In the previous article dates 24 April 2015 we addressed the sorry state of the Arnos Vale Sports Complex as one of the startling contradictions of the current political administration even as it boasts of having the National Lotteries Authority (NLA) borrow $6.5m from the National Insurance Services (NIS) for the upgrading of the nation’s sports facilities.
Given that the nation is not yet privy to which sports facilities have been identified for upgrade and the precise nature of the upgrades one is not certain as to what will in fact be achieved.
The average Vincentian will be left pondering whether the whole boast of upgrading the nation’s sports facilities actually goes beyond naked politics as the nation braces itself for another bruising general elections battle.
It remains shocking nonetheless that the NLA should have had to turn to the NIS for this kind of assistance. From the outside it does not seem a wise investment for the NIS. Whether the arrangement will prove a wise investment for sport remains to be seen and the sports fraternity will have to monitor and evaluate what they see being done wherever.
Under the current political dispensation we have seen the NLA taking on different roles, which have given some reason to be concerned.
The NLA is an organisation that has seen significant growth in profits over the years of its existence.
MacGregor Sealey, its manager since the early 1980s is well aware of the transformation of the organisation during his tenure there. It has been transformed from a small almost innocuous institution to a multimillion-dollar well-staffed organisation.
From very early the mandate of the NLA is to support sport and culture. Indeed, the early logo carried that phrase.
Over the years however the Vincentian populace has witnessed the tremendous growth of the organisation through to the point where it was able to purchase the Cecil Cyrus Squash Complex and remodel it to serve as its headquarters while allowing the local squash association to have a place to call home.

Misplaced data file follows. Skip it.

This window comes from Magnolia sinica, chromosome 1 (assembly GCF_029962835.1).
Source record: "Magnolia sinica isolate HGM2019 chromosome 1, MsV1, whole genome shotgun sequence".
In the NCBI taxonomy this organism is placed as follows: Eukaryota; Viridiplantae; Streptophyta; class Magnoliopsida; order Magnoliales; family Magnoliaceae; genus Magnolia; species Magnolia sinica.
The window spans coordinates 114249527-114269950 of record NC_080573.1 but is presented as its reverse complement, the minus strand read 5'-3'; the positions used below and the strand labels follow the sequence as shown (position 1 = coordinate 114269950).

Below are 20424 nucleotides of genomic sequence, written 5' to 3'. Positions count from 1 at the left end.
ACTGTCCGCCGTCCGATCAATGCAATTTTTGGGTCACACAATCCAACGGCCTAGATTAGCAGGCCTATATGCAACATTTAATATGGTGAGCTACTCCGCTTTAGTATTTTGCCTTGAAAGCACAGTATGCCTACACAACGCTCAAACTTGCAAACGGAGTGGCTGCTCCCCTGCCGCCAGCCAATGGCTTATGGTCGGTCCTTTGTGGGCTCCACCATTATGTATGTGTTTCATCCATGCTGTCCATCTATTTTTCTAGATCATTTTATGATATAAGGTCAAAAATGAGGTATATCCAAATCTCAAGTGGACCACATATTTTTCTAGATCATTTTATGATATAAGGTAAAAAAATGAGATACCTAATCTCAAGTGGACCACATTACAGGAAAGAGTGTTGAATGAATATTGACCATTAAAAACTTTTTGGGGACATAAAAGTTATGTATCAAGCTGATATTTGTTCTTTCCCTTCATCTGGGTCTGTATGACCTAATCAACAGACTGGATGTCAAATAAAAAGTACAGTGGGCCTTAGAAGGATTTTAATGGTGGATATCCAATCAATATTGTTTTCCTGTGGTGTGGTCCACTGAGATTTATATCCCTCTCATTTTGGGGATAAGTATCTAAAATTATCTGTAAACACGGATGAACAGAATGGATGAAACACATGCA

No one can envy the NLA for its achievements over the years.
A tremendous amount of credit must go to that phase in the NLA’s development under the Chairmanship of Stephen Joachim. This saw the professionalising of the organisation and the introduction of the 3D daily game that fit neatly into the profile of those who enjoy games of chance with instant gratification.
The profit of the organisation soared significantly at the time and has maintained that trend since.
There are those who would readily agree that the NLA should be able to deliver an annual report on just how much of its resources are actually spent on its original mandate – supporting sport and culture.
Vincentians are aware that monies from the NLA are spent on other causes but these is hardly ever made public.
It would be very interesting to get a sense of the ratio of monies from the NLA spent on other causes versus what is annually allocated to sport and culture.
NLA and Sport Facilities
The NLA, for the first time in its history, became involved in the management of sport facilities under the current political administration when it was given responsibility for the Victoria Park.
Prior to this the Victoria Park was under the administration of the Kingstown Town Board.
The truth is even after the establishment of the National Sports Council (NSC) and giving it the mandate to establish, develop and maintain all sport facilities in St Vincent and the Grenadines, the Victoria Park was seen as an aberration. It was a veritable cash cow for the Kingstown Town Board given that it remains the premier entertainment centre in the capital city, Kingstown.
The transfer of the Victoria Park to the NLA meant that the latter institution then had to create a new department to accommodate its expanded mandate.
Sportspeople have not been too upset at the transformation of administration of the Victoria Park since it mean that there were more people allocated the responsibility for maintaining the playing area in a manner that did not exist hitherto. The NLA has the resources to procure whatever equipment is needed for the maintenance of the Victoria Park and that means much to the sportspeople who use the facilities.
For the NLA however, this was a significant change of its mandate. It was now involved in virgin territory and had to quickly learn to operate this aspect of its activities.
South Rivers & Park Hill